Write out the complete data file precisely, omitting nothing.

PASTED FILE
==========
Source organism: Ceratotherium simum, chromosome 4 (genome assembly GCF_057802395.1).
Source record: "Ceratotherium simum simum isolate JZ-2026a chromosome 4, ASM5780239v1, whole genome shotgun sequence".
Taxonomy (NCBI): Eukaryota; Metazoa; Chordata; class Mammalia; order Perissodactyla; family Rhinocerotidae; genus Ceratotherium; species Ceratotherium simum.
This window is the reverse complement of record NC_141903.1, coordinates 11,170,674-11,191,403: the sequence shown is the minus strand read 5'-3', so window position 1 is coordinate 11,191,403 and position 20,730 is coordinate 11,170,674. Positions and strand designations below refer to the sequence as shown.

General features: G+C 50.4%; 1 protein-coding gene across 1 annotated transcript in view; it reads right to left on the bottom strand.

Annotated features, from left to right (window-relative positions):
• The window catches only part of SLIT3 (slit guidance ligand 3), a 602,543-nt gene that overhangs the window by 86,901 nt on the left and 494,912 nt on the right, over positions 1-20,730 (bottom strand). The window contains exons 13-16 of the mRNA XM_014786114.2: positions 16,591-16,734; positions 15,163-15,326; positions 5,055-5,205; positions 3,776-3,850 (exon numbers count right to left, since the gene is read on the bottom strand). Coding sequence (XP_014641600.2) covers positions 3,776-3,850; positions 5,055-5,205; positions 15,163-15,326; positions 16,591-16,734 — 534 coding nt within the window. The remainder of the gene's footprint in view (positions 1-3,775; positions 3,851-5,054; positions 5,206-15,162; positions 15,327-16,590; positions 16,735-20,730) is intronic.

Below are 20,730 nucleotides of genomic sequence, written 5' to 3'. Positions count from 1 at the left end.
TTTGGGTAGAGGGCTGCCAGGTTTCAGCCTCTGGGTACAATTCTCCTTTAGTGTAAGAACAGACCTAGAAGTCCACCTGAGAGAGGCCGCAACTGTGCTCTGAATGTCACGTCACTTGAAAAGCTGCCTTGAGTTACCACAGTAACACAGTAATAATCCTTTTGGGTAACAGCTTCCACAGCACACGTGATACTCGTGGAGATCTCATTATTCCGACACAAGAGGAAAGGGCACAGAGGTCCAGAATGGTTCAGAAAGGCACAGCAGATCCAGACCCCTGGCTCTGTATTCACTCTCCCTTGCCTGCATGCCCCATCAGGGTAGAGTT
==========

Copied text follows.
Source organism: Ceratotherium simum, chromosome 4 (genome assembly GCF_057802395.1).
Source record: "Ceratotherium simum simum isolate JZ-2026a chromosome 4, ASM5780239v1, whole genome shotgun sequence".
Taxonomy (NCBI): Eukaryota; Metazoa; Chordata; class Mammalia; order Perissodactyla; family Rhinocerotidae; genus Ceratotherium; species Ceratotherium simum.
This window is the reverse complement of record NC_141903.1, coordinates 11,170,674-11,191,403: the sequence shown is the minus strand read 5'-3', so window position 1 is coordinate 11,191,403 and position 20,730 is coordinate 11,170,674. Positions and strand designations below refer to the sequence as shown.

General features: G+C 50.4%; 1 protein-coding gene across 1 annotated transcript in view; it reads right to left on the bottom strand.

Annotated features, from left to right (window-relative positions):
• The window catches only part of SLIT3 (slit guidance ligand 3), a 602,543-nt gene that overhangs the window by 86,901 nt on the left and 494,912 nt on the right, over positions 1-20,730 (bottom strand). The window contains exons 13-16 of the mRNA XM_014786114.2: positions 16,591-16,734; positions 15,163-15,326; positions 5,055-5,205; positions 3,776-3,850 (exon numbers count right to left, since the gene is read on the bottom strand). Coding sequence (XP_014641600.2) covers positions 3,776-3,850; positions 5,055-5,205; positions 15,163-15,326; positions 16,591-16,734 — 534 coding nt within the window. The remainder of the gene's footprint in view (positions 1-3,775; positions 3,851-5,054; positions 5,206-15,162; positions 15,327-16,590; positions 16,735-20,730) is intronic.

Below are 20,730 nucleotides of genomic sequence, written 5' to 3'. Positions count from 1 at the left end.
TTTGGGTAGAGGGCTGCCAGGTTTCAGCCTCTGGGTACAATTCTCCTTTAGTGTAAGAACAGACCTAGAAGTCCACCTGAGAGAGGCCGCAACTGTGCTCTGAATGTCACGTCACTTGAAAAGCTGCCTTGAGTTACCACAGTAACACAGTAATAATCCTTTTGGGTAACAGCTTCCACAGCACACGTGATACTCGTGGAGATCTCATTATTCCGACACAAGAGGAAAGGGCACAGAGGTCCAGAATGGTTCAGAAAGGCACAGCAGATCCAGACCCCTGGCTCTGTATTCACTCTCCCTTGCCTGCATGCCCCATCAGGGTAGAGTT